When we are faced with evil, when we feel the delights of evil within us, we must shine the light of truth on them, drive them back into the caves and holes where they belong, for we know that we are spiritually free, responsible only for what we freely choose to do, and not any passing thoughts. We cannot be harmed by hell unless we want it, for we are under the Lord’s own protection. As the psalmist himself said, I will glorify Your name forevermore. For great is Your mercy toward me, and You have delivered my soul from the depths of hell. Amen.

Lessons: Psalm 139:1-12, Matthew 12:22-30, HH 543


First Lesson:

(Psa 139:1-12) O LORD, You have searched me and known me. {2} You know my sitting down and my rising up; You understand my thought afar off. {3} You comprehend my path and my lying down, And are acquainted with all my ways. {4} For there is not a word on my tongue, But behold, O LORD, You know it altogether. {5} You have hedged me behind and before, And laid Your hand upon me. {6} Such knowledge is too wonderful for me; It is high, I cannot attain it. {7} Where can I go from Your Spirit? Or where can I flee from Your presence? {8} If I ascend into heaven, You are there; If I make my bed in hell, behold, You are there. {9} If I take the wings of the morning, And dwell in the uttermost parts of the sea, {10} Even there Your hand shall lead me, And Your right hand shall hold me. {11} If I say, “Surely the darkness shall fall on me,” Even the night shall be light about me; {12} Indeed, the darkness shall not hide from You, But the night shines as the day; The darkness and the light are both alike to You. Amen.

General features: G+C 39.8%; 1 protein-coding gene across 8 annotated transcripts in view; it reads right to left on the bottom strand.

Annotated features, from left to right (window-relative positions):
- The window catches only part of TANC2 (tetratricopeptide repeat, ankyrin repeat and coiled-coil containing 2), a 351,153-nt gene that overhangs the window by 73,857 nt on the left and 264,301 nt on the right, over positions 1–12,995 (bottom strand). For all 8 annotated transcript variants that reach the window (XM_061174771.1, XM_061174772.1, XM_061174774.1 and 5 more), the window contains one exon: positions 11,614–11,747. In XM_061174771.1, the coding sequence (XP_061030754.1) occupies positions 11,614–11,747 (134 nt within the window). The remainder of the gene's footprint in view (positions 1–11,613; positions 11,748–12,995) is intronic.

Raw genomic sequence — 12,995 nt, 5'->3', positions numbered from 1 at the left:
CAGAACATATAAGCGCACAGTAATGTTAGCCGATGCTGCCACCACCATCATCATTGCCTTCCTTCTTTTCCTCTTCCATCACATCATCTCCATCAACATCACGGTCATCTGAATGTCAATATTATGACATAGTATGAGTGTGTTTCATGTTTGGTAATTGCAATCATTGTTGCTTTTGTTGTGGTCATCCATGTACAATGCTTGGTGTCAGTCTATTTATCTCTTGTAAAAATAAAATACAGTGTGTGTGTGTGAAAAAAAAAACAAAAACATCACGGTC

Second Lesson: Mat 12:22-30

Then one was brought to Him who was demon-possessed, blind and mute; and He healed him, so that the blind and mute man both spoke and saw. {23} And all the multitudes were amazed and said, “Could this be the Son of David?” {24} Now when the Pharisees heard it they said, “This fellow does not cast out demons except by Beelzebub, the ruler of the demons.” {25} But Jesus knew their thoughts, and said to them: “Every kingdom divided against itself is brought to desolation, and every city or house divided against itself will not stand. {26} “If Satan casts out Satan, he is divided against himself. How then will his kingdom stand? {27} “And if I cast out demons by Beelzebub, by whom do your sons cast them out? Therefore they shall be your judges. {28} “But if I cast out demons by the Spirit of God, surely the kingdom of God has come upon you. {29} “Or how can one enter a strong man’s house and plunder his goods, unless he first binds the strong man? And then he will plunder his house. {30} “He who is not with Me is against Me, and he who does not gather with Me scatters abroad. Amen.